"Emergency Medical Team: Please report to A Ward immediately.  Emergency Medical Team: report to A Ward immediately." 

This 2:30am wake up call brings the whole ship to attention, not just those on the EMT that need to report.  Dan, as the head of this team, leaps out of bed and is out the door in less than 10 seconds to help assess the situation.  The rest of us our left in the dark - wondering what is going on, and praying for whatever the need might be.  In this case, we later learned, a patient had started bleeding again following their surgery and needed to return to the OR to contain the bleeding. 

I'm happy to say the patient is now doing well and the next day was quite normal, as least as normal goes here.

 "Attention Crew: If anyone has personal items on the Dutch container, please report to the cargo hold on starboard side to claim these by 10:30." 

doesn't sound weird to me at all!

You never know what to expect on this ship.  Some of it can be written off as: T.I.A. (This Is Africa), but most of the time the accurate acronym is: T.I.M.S. (This is Mercy Ships).

Wednesday, January 9, 2013

A Place to Hope: The Hope Center

Hope.  It is a crisp helium balloon being filled.  Beautiful.  Ready to begin on something new.  On the heels of setting out for a brand-new glorious journey.  Hope isn't about the present, but it's that breathe of expectation for the future.

The Hope Center is a place for our patients and their caregivers to be infused with this height-soaring helium.  Where they get refilled and equipped to begin this new journey.

When patients travel from many hundreds of kilometers away, sometimes they arrive earlier than their admission date to the ship.  (Travel by land in Africa is unpredictable, treacherous, and full of surprises).  When this happens, our patients are housed (for free) at our Hope Center.  When patients are released from the hospital but still need dressing changes or physical therapy appointments and live further than an hour or two from the ship, they are sent to the Hope Center to continue their stay with us.

For some this is a couple of days until they are healed enough to receive their Final Discharge and they are released to go home.  For others, this could be months. 

While boredom in Africa is a relatively foreign concept, it can mean lots of long days just "hanging out." 

Here in Guinea, our Hope Center was created out of a dilapidated wing of one of the largest hospitals in Conakry.  Our Off-Ships team worked around the clock for a couple of months to reconstruct and make this a place of beauty, a place of refuge and rest for up to 60 patients.  When Mercy Ships leaves at the end of this field service, the hospital will receive this renovated wing as a place where they can continue to care for the people of Guinea.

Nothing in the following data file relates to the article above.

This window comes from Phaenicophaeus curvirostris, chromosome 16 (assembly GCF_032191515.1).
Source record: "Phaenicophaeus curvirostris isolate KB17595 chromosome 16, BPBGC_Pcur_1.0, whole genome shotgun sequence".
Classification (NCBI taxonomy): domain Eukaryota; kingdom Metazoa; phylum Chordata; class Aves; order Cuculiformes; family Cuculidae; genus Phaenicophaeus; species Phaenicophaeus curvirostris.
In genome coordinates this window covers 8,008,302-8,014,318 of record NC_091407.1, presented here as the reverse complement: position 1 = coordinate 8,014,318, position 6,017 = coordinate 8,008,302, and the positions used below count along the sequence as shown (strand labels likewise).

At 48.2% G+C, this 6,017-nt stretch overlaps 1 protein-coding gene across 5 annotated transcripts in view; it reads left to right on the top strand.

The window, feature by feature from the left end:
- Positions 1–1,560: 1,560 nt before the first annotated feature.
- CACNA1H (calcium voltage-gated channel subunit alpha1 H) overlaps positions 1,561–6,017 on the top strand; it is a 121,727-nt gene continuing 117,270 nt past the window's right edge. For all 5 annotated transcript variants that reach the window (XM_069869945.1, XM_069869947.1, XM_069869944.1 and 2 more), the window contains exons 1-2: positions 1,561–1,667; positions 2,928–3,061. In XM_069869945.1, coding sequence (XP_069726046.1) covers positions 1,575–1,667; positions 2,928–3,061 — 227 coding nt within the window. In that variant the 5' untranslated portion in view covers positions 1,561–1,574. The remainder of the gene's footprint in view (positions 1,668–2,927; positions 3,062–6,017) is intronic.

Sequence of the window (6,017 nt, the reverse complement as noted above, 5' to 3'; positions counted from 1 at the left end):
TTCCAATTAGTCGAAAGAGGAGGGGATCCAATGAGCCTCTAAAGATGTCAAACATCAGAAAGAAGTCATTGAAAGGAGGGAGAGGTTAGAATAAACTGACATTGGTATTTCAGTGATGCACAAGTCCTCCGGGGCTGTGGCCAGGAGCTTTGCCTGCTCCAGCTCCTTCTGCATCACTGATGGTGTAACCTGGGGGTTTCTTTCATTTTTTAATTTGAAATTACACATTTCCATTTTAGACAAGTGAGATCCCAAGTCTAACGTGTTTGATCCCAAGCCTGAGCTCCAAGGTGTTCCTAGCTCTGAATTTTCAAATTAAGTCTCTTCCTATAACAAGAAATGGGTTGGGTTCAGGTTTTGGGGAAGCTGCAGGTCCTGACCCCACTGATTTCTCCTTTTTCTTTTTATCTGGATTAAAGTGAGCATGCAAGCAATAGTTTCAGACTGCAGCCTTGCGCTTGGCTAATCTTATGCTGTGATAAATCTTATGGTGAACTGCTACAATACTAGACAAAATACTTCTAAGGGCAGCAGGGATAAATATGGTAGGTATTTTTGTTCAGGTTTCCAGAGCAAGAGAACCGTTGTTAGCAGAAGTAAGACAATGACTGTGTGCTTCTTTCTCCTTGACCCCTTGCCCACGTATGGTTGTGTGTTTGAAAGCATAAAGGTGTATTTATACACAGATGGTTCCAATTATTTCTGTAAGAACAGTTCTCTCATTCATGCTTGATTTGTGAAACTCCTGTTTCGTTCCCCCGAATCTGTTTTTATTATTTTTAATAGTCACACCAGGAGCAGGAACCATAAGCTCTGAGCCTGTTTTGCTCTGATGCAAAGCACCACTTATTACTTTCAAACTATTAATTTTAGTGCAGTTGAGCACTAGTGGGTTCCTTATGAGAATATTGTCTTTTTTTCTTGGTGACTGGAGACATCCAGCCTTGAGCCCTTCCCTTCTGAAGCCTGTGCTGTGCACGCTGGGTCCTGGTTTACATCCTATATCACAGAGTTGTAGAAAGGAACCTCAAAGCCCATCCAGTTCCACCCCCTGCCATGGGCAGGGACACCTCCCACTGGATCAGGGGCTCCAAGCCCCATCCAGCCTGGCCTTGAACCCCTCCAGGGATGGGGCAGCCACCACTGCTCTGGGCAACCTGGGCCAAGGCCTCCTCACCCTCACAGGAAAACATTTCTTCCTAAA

We have a team of 22 dayworkers who rotate between early, mid and night shifts to staff the Hope Center around the clock- 24/7, 365 and shuttle the patients back and forth to the ship for their appointments.  We have crew members who help oversee the Hope Center - managing personal conflicts, making sure everyone is safe, healthy, and being cared for in a way that reflects Christ's love. 

And of course we visit!  The patients create great bonds with many of the crew members- especially those in the nursing field who have been able to work side by side with these patients and watch their transfomations taking place day by day.  But there are also opportunities for all crew to visit, and I am so blessed to be a part of this.

Mercy Ministries is a way to connect with the local community and serve those that are doing work in Guinea.  There are orphanage visits, baby rescue centers, pediatric ward visits, schools, prisons, and Jesus Films.  And twice a week we organize groups to head to the Hope Center for a time of stories, songs, crafts and games. 

It is amazing to see the eyes sparkling of those who just days or weeks before arrived with fear and shame smothering their spirits.  The chance to hope - the chance to dream of a life that looks different - has filled their airtanks with helium and they are ready to soar: some of them for the first time in their lives.

Lamarana when she arrived
Lamarana post surgery

Maybe that's what I love about it - it reminds me that no one is beyond having the chance to hope again.  Maybe I haven't suffered from a flesh-eating disease that has taken my nose or half of my face.  Maybe a tumor hasn't grown to the size of a cantaloupe that obstructs my airway and becomes the only thing people see about me. 
Our lovely Hasanatou
But I have suffered the same sort of despair internally.  At times my heart has been ravaged by a flesh-eating disease of self-protection that has turned it to stone and prevented me from loving authentically and deeply.  Sometimes something swells inside preventing me from speaking words of life and affirmation and the only words that can eek out are those of criticism and negativity.  Other times I shroud my face and refuse to reveal my struggles, my pain, my faults, my frailty. 

There is freedom that comes with the chance to hope again. Whether it is waiting for a surgery that could change you so drastically that people see you in a new light, or the chance to dream again, hope abounds at the Hope Center.